Why struggling shows are still on the air

Adriene Hill Nov 6, 2015

Why struggling shows are still on the air

Adriene Hill Nov 6, 2015

Usually, by this point in the fall television season, at least one new network show has been cancelled. 

“Manhattan Love Story” was the first casualty of last year’s fall season, with ABC dumping it four episodes in.  In 2013, “Lucky 7” was yanked after only two episodes. And in 2012, CBS dumped “Made In Jersey” after only two airings.

So, history tells us a show should have gotten the ax by now. Critics do too; they’ve written some joyfully scathing reviews of the season’s new shows. 

But networks are showing a little patience.

“I think the metric has changed,” said Warren Littlefield, the executive of FX’s “Fargo,” and former president of NBC Entertainment.

He said a show used to live or die on the ratings that came out the day after it aired, but now studio executives and advertisers look at the numbers over a few days — or even a week. They pay attention to how a show does online and what kind of buzz it’s getting.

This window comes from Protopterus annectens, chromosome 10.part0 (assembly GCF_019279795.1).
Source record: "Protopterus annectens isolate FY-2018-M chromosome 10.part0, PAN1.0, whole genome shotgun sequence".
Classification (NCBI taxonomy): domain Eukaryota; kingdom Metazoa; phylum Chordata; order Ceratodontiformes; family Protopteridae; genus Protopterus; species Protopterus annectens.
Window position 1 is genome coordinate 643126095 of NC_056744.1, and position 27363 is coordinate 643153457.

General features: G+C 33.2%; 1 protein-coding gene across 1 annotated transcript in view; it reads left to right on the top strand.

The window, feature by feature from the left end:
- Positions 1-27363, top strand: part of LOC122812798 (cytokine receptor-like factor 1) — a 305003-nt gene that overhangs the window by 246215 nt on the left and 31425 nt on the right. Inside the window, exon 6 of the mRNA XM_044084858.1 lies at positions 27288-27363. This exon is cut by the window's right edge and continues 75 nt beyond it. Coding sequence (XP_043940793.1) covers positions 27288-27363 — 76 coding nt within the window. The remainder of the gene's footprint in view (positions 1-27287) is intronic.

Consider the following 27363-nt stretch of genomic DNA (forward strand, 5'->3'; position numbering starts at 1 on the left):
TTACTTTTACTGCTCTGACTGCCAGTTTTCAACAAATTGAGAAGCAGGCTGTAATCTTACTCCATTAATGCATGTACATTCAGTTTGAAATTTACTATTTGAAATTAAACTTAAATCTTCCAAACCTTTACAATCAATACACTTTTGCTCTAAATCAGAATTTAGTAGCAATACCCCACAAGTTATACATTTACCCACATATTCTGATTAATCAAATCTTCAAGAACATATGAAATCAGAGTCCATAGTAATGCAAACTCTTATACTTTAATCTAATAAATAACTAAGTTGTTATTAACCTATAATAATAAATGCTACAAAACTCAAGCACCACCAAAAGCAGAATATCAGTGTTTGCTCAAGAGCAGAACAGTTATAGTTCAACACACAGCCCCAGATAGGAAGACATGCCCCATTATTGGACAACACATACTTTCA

“For me it’s a sea change of trying to pound that into my brain,” said Littlefield, “I spent 20 years at NBC, walking up to overnights, waiting for nationals.” 

It’s not just ratings and the way we watch that are changing the cancellation calendar. In a counter-intuitive twist, the intense competition for our attention has meant even weak shows are given a little longer to catch on. There’s competition for talent and ideas, for this season and next.

Littlefield said being quick to dump a show is no way for a network to endear itself to a future Shonda Rhimes.

“The notion that you’ve spent a year on something and it’s on one week and canceled the next is no way to bring the creative community to your doorstep,” Littlefield said.

It’s also no way to make the studio bean counters happy. 

“It’s much, much more expensive to market a show and break through the noise than it has been in the past,” said Tom Nunan, a lecturer at UCLA’s School of Theater, Film and Television. 

Nunan said networks spend as much as $20 million to advertise a new show, and most of that money is already out the door. 

“As far as the fall campaign goes, over 75 percent of the marketing spend will go into the lead up and the launch of the show itself.” 

The first high-profile cancellation will come.  Low performers “Blood & Oil”, “Truth Be Told” and “Minority Report” have all had their episode orders cut back. 

“That’s French for ‘you will get cancelled soon,’” Nunan said.

Just not as soon as in years past.

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